If the KH is low then the pH will be more easily affected by other things in the water such as CO2 and organic acids.

Here is how I deal with this:
Establish the optimum GH for the livestock. (Seachem Equilibrium)
Make the KH pretty close to the GH (Within a degree or so) (Potassium bicarbonate or sodium bicarbonate).
Let the pH do whatever it wants. If the first 2 are right, then the pH is probably going to be in the right ball park.
If I am dealing with a black water species then I add peat moss to the prep bucket (actually a garbage can) and to the filter of the tank. This adds the organic acids these fish like.

Conjugate pairs are salts that will exchange ions back and forth with each other and with the water so that they maintain an equilibrium that acts as a buffer to the pH.
They have names like Neutral Regulator, Discus Buffer and so on.
The basic concept is that you add X amount of one of them, and Y amount of the other, and the proportions establish the equilibrium that in turn controls the pH.
I do not find these helpful.
A soft water species does not want more salts and minerals in the water. They want less. A very low TDS (Total Dissolved Solids) can maintain a stable enough pH just fine.

The pH does not have to be all that stable. It is the mineral and salt level that needs to kept stable.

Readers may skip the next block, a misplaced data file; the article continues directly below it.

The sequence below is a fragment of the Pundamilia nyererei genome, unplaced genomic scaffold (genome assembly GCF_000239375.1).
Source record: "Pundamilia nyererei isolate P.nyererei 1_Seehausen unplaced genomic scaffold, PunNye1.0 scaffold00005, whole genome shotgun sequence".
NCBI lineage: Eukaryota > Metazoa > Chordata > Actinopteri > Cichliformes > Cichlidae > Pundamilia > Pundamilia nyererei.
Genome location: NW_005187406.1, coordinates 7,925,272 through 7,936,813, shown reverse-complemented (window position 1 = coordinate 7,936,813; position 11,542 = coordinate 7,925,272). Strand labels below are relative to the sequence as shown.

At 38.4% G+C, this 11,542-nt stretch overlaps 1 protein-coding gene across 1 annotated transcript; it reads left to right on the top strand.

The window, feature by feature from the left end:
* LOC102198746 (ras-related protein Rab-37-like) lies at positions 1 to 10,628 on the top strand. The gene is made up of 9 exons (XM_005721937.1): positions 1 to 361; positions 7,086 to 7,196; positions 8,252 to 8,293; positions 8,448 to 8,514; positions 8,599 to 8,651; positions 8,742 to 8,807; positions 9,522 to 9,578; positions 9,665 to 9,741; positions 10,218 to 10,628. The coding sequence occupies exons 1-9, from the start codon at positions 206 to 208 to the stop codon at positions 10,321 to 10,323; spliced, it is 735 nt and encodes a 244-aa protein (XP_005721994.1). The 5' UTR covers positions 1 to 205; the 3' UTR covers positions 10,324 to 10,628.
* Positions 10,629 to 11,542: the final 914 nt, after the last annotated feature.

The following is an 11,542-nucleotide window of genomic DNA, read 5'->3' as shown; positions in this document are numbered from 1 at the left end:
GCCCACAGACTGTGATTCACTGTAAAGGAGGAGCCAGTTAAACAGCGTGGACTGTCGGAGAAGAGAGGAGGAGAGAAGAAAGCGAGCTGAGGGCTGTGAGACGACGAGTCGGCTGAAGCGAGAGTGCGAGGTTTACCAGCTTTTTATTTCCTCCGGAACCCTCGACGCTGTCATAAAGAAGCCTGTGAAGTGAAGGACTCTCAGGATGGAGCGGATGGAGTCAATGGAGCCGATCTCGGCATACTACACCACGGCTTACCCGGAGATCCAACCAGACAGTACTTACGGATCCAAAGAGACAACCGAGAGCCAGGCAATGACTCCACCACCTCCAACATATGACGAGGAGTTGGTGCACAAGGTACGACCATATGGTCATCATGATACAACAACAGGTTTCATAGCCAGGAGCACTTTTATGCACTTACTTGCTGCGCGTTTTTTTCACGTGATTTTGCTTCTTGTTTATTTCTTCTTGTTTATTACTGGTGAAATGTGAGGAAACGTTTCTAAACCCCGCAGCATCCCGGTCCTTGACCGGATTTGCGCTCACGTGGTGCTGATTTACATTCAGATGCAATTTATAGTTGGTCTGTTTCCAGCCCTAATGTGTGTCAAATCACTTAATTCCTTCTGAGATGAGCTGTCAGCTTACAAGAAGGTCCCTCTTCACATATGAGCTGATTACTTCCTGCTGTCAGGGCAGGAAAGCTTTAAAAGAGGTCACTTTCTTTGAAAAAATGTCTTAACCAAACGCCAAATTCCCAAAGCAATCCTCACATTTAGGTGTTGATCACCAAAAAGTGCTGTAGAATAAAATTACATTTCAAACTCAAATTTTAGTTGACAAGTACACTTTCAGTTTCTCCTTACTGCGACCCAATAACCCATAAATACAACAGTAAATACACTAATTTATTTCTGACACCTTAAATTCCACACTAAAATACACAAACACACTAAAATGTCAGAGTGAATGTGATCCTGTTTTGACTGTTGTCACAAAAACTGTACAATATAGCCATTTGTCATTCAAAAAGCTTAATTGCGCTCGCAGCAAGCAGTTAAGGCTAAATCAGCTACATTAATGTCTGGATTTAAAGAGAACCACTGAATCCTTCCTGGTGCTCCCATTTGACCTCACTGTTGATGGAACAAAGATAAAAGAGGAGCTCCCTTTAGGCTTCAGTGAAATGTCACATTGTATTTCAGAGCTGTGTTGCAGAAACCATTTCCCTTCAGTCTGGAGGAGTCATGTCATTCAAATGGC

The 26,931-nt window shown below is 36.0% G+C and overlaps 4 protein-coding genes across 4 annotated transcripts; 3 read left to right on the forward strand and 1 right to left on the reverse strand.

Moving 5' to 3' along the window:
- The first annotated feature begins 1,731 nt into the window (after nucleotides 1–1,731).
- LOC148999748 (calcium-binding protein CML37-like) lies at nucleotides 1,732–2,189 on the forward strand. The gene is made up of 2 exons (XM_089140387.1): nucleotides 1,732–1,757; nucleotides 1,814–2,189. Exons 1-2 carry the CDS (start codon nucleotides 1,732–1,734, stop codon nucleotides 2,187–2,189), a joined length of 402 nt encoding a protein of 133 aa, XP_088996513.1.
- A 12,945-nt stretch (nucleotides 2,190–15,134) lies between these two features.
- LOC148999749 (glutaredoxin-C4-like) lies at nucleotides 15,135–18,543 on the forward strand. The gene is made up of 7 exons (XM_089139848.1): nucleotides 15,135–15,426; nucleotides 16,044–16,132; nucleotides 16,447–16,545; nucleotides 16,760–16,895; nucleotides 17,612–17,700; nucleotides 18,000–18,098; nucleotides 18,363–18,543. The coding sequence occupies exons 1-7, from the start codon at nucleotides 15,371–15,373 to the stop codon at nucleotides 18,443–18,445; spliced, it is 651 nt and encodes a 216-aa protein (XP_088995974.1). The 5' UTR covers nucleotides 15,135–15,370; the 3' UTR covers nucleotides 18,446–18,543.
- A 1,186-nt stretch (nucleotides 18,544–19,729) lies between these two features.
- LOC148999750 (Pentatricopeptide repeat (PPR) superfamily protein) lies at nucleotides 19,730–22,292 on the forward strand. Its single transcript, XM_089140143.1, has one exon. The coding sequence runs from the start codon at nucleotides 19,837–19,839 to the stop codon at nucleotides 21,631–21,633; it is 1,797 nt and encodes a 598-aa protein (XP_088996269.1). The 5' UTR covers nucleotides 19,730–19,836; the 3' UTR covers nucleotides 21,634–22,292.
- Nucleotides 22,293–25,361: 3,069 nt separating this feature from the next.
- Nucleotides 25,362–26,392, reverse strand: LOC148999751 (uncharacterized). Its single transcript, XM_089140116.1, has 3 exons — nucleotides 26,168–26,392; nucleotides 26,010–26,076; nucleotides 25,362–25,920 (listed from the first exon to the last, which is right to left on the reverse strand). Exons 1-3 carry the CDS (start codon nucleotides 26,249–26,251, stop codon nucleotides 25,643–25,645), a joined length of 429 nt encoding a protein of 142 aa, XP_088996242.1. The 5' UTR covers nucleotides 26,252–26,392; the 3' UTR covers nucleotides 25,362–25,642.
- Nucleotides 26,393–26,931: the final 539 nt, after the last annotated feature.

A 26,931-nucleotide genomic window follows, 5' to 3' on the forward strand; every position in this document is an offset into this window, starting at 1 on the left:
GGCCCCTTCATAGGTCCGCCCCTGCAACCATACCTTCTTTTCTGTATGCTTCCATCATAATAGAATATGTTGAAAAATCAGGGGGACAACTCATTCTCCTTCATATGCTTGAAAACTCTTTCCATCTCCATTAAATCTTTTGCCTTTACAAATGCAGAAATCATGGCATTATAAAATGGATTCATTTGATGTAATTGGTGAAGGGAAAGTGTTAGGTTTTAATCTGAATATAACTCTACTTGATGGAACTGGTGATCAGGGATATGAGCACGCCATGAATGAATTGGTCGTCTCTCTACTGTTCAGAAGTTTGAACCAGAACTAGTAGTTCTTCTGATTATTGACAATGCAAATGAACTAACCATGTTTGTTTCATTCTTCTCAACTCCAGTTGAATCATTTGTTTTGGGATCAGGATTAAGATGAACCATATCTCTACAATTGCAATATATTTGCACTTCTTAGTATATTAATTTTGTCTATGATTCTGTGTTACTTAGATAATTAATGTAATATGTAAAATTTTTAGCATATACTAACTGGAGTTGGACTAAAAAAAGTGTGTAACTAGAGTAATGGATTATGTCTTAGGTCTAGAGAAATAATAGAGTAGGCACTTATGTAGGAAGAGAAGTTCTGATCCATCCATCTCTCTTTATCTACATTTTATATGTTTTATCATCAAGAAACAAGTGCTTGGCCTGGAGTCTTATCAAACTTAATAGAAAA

Watch the GH, KH and TDS, and keep these in the right range for the livestock. When they are right the pH is usually close enough.
That's very helpful Diana.

There is a product that says it does along the same lines as you (aside from the black water) Salty Shrimp GH+ / KH+. It raises them in a ratio of 1 GH / .5 KH. These are geared towards shrimp, but I wonder if I could use these for a fish aquarium.

As for the rest, I will give all of that a go. Thanks very much.
 

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These are geared towards shrimp
Which species? Who decided that GH:KH should be 1:.5?

A blended product is always suspicious to me.

How do THEY know what I need to add to MY water, and will it be the same if I change my water source? (perhaps they base their material on RO or DI water)

I prefer to buy each material separately, and add the amounts I want of each component, and I start with my tap water, which already has some carbonates, Ca and Mg.

When I find a material that is blended in a way that works for me, then, OK, I might use it, but only after pricing out the ingredients separately.

Many (by no means all) packages that contain KH raising materials use baking soda (Bicarbonate of soda, Sodium bicarbonate, similar names) which can be purchased a lot cheaper in the grocery store.
 

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Discussion Starter · #7 · (Edited)
Which species? Who decided that GH:KH should be 1:.5?

A blended product is always suspicious to me.

How do THEY know what I need to add to MY water, and will it be the same if I change my water source? (perhaps they base their material on RO or DI water)

I prefer to buy each material separately, and add the amounts I want of each component, and I start with my tap water, which already has some carbonates, Ca and Mg.

When I find a material that is blended in a way that works for me, then, OK, I might use it, but only after pricing out the ingredients separately.

Many (by no means all) packages that contain KH raising materials use baking soda (Bicarbonate of soda, Sodium bicarbonate, similar names) which can be purchased a lot cheaper in the grocery store.
lol... Good point and yes, it is geared for use in RO water.